Kenny Chiu counters rapporteur David Johnston on foreign interference

Former MP Kenny Chiu argues Canadians have too many questions for there not to be a public inquiry into foreign interference in the 2019 and ’21 federal elections

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Former Steveston-Richmond East MP Kenny Chiu’s 2021 re-election bid was subjected to misinformation, but it “could not be traced to a state-sponsored source” in China.

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That was among the findings May 23 in special rapporteur David Johnston’s initial report into allegations of interference in the 2019 and ’21 federal elections, which also concluded “there was no indication that the (People’s Republic of China) had a plan to orchestrate a Liberal minority government in 2021.”

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Chiu, however, argued that Chinese government officials wouldn’t have been so careless as to be easily linked to the disinformation he faced in 2021, which is all the more reason there should be a public inquiry into the issue, which Johnston recommended against.

In releasing his initial report, Johnston said foreign interference is a threat, and found serious shortcomings in how intelligence was communicated to government.

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However, he said the public inquiry that Opposition parties have called for couldn’t take place because of the sensitivity of intelligence sources and that formal subpoena powers aren’t required for him to hold his own public hearings.

David Johnston, special rapporteur on foreign interference, holds a press conference about his findings and recommendations in Ottawa, May 23, 2023.
David Johnston, special rapporteur on foreign interference, holds a press conference about his findings and recommendations in Ottawa, May 23, 2023. Photo by Blair Gable /REUTERS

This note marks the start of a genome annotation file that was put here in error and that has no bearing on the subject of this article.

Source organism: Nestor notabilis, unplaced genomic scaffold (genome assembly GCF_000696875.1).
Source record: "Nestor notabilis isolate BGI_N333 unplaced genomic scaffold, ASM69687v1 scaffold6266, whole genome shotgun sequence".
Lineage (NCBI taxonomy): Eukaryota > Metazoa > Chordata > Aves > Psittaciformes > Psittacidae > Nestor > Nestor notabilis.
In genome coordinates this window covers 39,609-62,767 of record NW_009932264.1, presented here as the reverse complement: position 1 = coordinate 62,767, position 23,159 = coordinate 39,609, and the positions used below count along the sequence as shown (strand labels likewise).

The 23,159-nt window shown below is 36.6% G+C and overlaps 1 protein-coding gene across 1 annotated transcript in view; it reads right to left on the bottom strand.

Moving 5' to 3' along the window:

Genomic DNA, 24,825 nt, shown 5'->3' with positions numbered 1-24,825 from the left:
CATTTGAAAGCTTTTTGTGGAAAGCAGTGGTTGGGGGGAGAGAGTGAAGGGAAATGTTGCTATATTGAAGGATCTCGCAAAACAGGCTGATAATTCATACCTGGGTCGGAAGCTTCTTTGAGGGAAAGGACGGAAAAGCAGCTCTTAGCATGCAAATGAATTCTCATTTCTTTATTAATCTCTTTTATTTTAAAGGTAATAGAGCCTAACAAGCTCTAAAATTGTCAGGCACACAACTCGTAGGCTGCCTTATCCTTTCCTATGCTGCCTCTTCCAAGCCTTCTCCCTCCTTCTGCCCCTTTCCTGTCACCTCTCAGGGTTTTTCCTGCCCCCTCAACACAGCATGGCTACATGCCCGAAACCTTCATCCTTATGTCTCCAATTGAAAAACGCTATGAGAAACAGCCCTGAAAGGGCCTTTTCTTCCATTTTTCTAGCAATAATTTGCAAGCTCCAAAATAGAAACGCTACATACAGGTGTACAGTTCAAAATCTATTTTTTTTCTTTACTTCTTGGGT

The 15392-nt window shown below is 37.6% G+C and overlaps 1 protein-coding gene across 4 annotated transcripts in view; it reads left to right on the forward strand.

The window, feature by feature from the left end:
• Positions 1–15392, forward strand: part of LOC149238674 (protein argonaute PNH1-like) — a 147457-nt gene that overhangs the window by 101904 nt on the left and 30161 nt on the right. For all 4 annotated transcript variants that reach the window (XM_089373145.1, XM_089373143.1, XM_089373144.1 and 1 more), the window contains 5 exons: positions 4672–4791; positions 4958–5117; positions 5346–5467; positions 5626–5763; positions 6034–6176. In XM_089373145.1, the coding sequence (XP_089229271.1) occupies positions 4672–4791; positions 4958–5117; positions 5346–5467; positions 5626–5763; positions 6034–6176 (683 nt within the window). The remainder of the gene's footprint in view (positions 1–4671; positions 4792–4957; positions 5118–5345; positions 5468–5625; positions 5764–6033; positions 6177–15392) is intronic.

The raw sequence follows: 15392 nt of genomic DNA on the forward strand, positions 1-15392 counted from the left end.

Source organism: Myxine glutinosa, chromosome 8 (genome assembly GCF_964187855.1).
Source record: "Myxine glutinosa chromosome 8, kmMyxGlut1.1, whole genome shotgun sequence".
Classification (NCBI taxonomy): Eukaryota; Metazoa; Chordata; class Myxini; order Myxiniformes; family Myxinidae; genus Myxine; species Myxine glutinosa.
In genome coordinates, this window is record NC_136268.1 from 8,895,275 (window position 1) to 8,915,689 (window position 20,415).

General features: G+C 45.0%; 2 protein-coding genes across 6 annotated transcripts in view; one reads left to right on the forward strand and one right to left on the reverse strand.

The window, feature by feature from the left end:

Prime Minister Justin Trudeau appointed former governor-general Johnston in March to lead a probe into the impact of foreign interference in Canada, including the allegations revealed in reporting by The Globe and Mail that Chiu was one of two B.C. Conservative MPs targeted for defeat in the 2021 election.

As an MP, Chiu sponsored a bill calling for Canada to adopt a foreign-agents’ registry, which allegedly put him in Beijing’s disfavour.

Johnston, in his report, wrote: “It is clear that PRC diplomats did not like Mr. Chiu,” because he is from Hong Kong and sponsored that private-member’s bill. However, “(it) is much less clear that they did anything in particular about it.”

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Johnston added that Canada’s security and intelligence elections task force assessed Chiu’s claim after the election “and could not conclude that the activity was state-sponsored.”

However, Beijing officials “will not be as careless as like what they are looking for,” Chiu said. “Kind of like the smoking gun with their fingerprints on (it), to use an analogy.”

And Chiu believes a public inquiry, with measures to safeguard security secrets, would be helpful to get the Communications Security Establishment’s evidence on the IP addresses of computers that originated the disinformation he was subject to.

Chiu added that Johnston also needs to be clear about how his proposed hearings would operate, versus a public inquiry, because Chiu believes Canadians still have a lot of questions about the extent of foreign interference after months worth of leaks and news reports.

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“I don’t think people are satisfied … if a foreign power is able to change one vote, 10 votes, 100 or 1,000 votes,” Chiu said. “I don’t think it’s something that we want to see.”

Brad West, mayor of Port Coquitlam
Brad West, mayor of Port Coquitlam Photo by Francis Georgian /PNG

Port Coquitlam Mayor Brad West, a longtime critic of Canada’s response to efforts by the Chinese government and its business interests to curry favour in B.C., wasn’t surprised by what he called an “impotent and tepid response.”

West said Trudeau’s government has only responded reactively to the issue, and called Johnston’s report a token effort to say “we did something.”

“As more and more revelations come out, those have not come out because government has been forthcoming, they’ve come up because of whistleblowers or because of the work of journalists,” said West, who is “very much” in favour of a public inquiry.

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Metro Vancouver human rights groups were also disappointed to learn of Johnston’s recommendation against a public inquiry, which was viewed as a potential venue to raise the issue of foreign surveillance and intimidation of their members.

“I’m a little disappointed,” said Mabel Tung, chairwoman of the Vancouver Society in Support of Democratic Movement.

A public inquiry “is the way that we … can expose some of the infiltration and intimidations in our community,” Tung said. “Because it’s not just about China, it’s also about Iran and the other dictatorships.”

— With files from The Canadian Press

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